If you were wearing a traditional VR headset, you would find that the focal length is a few feet in front of you. Try bringing an object, such as a virtual handwritten letter, closer to your face and you will find that you cannot read it.

In such a situation, your real eyes focus just fine – the problem is that your view of the world is naturally a bit farsighted. Varifocal lenses are thus like glasses with a life of their own, moving to keep virtual objects sharp, wherever they are.

Meta has been experimenting with these lenses for nearly five years, the company says, and despite once claiming that they almost “ready for prime time”, they haven’t appeared in any headset you can buy right now. And for now, that doesn’t seem to be changing.

“Even if you sometimes have a prototype that seems to work, it can take a while to put that into a product,” Zuckerberg says. “We are working on it.”

One final prototype Meta showed reporters — dubbed Holocake 2 — bringing home Zuckerberg’s point.

Unlike other experimental headsets Meta showed, Holocake 2 is completely portable and functional – it can be plugged into a computer and run existing VR software without any problem. And because of the specific way researchers designed the optics, Holocake is the thinnest, lightest VR headset the company says it has ever made.

But even that doesn’t mean Holocake will be ready to hit store shelves anytime soon. Unlike more conventional VR headsets, Holocake 2 uses lasers as light sources instead of light-emitting diodes or LEDs. (You know, the stuff in some of your light bulbs).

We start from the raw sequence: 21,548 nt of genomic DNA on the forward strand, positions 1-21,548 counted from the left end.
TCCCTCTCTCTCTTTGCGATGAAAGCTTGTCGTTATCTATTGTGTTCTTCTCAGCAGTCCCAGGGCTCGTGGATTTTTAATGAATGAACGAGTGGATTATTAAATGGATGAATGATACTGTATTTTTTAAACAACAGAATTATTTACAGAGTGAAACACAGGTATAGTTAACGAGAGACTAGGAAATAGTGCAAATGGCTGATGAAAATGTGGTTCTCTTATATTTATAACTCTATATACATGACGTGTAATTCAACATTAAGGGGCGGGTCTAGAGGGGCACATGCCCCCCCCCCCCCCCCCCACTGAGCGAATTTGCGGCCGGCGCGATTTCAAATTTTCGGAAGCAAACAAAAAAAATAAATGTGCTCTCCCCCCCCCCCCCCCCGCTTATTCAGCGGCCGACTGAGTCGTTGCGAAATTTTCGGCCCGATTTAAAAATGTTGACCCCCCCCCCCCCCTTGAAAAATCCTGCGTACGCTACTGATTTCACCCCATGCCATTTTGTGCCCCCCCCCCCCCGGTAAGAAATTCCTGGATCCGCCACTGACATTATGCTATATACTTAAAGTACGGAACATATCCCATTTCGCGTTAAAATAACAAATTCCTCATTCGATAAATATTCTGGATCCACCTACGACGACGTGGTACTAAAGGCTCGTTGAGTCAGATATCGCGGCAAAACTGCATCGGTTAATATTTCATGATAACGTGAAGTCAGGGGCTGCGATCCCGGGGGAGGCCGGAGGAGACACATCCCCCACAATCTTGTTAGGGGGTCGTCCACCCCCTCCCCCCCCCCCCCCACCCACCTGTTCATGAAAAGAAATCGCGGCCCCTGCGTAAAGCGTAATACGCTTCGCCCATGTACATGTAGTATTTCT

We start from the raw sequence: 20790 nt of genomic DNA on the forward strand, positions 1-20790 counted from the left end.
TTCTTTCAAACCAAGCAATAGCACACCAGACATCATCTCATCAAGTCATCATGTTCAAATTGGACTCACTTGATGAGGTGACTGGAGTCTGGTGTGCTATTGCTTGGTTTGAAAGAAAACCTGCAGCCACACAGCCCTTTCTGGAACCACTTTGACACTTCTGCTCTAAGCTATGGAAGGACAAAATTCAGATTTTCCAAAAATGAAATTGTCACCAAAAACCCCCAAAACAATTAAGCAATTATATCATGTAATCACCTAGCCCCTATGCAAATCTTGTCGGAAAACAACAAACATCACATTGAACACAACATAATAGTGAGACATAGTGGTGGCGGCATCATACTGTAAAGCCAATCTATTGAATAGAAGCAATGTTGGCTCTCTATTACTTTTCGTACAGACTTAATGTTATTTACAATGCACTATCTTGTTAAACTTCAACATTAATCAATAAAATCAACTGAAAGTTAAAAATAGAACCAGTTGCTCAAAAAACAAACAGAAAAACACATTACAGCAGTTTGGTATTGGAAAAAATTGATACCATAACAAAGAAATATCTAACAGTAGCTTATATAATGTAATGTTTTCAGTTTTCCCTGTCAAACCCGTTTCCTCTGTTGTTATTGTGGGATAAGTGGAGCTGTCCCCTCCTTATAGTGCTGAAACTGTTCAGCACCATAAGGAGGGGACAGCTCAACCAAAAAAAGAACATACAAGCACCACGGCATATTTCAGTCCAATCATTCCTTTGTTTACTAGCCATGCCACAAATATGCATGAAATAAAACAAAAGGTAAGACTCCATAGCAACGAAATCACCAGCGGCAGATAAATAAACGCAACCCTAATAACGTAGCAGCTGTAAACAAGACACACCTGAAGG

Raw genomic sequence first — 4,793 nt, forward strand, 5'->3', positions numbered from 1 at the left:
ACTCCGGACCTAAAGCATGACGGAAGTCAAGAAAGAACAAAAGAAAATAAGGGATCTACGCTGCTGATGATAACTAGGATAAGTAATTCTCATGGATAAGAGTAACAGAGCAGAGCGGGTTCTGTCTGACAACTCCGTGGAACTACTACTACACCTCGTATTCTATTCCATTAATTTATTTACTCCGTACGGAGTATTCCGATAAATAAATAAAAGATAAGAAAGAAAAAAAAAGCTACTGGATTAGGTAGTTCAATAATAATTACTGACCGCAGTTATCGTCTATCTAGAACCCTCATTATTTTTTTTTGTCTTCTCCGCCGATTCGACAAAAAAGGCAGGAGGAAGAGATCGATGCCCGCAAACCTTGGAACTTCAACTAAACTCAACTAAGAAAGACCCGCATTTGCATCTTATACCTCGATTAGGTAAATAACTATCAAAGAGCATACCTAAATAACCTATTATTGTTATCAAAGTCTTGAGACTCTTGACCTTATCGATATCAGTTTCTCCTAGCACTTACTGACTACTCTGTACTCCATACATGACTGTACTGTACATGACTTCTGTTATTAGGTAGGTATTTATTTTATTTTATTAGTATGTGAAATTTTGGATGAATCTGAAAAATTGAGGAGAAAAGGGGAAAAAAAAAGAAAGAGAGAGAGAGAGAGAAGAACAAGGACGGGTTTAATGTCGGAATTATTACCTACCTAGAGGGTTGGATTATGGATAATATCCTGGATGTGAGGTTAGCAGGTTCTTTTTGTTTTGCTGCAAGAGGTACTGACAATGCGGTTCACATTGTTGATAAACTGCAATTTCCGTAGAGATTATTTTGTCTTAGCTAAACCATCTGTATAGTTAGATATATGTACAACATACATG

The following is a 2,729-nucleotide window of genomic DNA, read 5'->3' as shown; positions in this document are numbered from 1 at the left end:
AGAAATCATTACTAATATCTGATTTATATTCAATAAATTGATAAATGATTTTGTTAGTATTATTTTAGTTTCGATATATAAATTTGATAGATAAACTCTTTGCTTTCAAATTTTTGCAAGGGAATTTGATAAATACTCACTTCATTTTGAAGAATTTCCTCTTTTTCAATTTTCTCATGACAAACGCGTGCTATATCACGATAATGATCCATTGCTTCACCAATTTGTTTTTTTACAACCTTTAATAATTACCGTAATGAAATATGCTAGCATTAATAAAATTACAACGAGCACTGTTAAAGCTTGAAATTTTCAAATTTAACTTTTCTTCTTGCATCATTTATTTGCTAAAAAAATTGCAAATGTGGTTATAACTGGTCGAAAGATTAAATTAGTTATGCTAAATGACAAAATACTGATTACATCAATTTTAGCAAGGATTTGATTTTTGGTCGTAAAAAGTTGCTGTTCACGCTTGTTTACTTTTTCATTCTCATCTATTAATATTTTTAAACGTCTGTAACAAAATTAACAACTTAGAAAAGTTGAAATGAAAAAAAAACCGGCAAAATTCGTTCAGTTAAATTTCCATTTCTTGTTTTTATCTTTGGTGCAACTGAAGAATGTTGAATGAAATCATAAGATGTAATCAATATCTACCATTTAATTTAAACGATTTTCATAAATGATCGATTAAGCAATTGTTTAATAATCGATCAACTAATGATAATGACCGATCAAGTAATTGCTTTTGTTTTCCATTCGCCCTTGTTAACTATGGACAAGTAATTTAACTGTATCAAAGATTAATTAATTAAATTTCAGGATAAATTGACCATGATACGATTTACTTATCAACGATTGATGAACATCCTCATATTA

“As of today, the jury is still out on finding a suitable laser source, but if that proves feasible, there will be a clear path to sunglasses-like VR displays,” said Abrash.

The fact that these prototypes exist is proof that these problems can be tackled individually – if not always elegantly. The real problem, though, is building a single headset that addresses all of these areas while being comfortable and energy efficient. And researchers suspect the end result could resemble a concept design called Mirror Lake.

While it doesn’t exist as a working prototype (and probably won’t for a while), Mirror Lake packs much of that visual advancement — plus a display that lets bystanders see the wearer’s eyes and face — in a headset that looks like a pair of ski goggles.

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Douglas Lanman, director of display systems research at Meta’s Reality Labs division, also called Mirror Lake the company’s first “mixed reality” concept, referring to a type of wearable display intended to combine digital objects and environments with your view. on the physical world.

It would be a “game changer for the visual VR experience,” Abrash says. Now Meta just has to make it – or something like that.

Meanwhile, the company faces other headwinds.

Meta’s revenue growth begins to slow and Reuters reported last month that the Reality Labs division could not afford to continue certain projects. Hiring at the company has also been delayed, although spokesperson Elana Widmann said Meta “has no plans for layoffs at this time.” And while the company was expected to release augmented reality glasses codenamed Project Nazare in 2024, those plans were said to have been demolished to make it a demo device.

“We are evaluating and putting energy into key priorities across the company, especially as they relate to our core businesses and Reality Labs,” Widmann said in an email.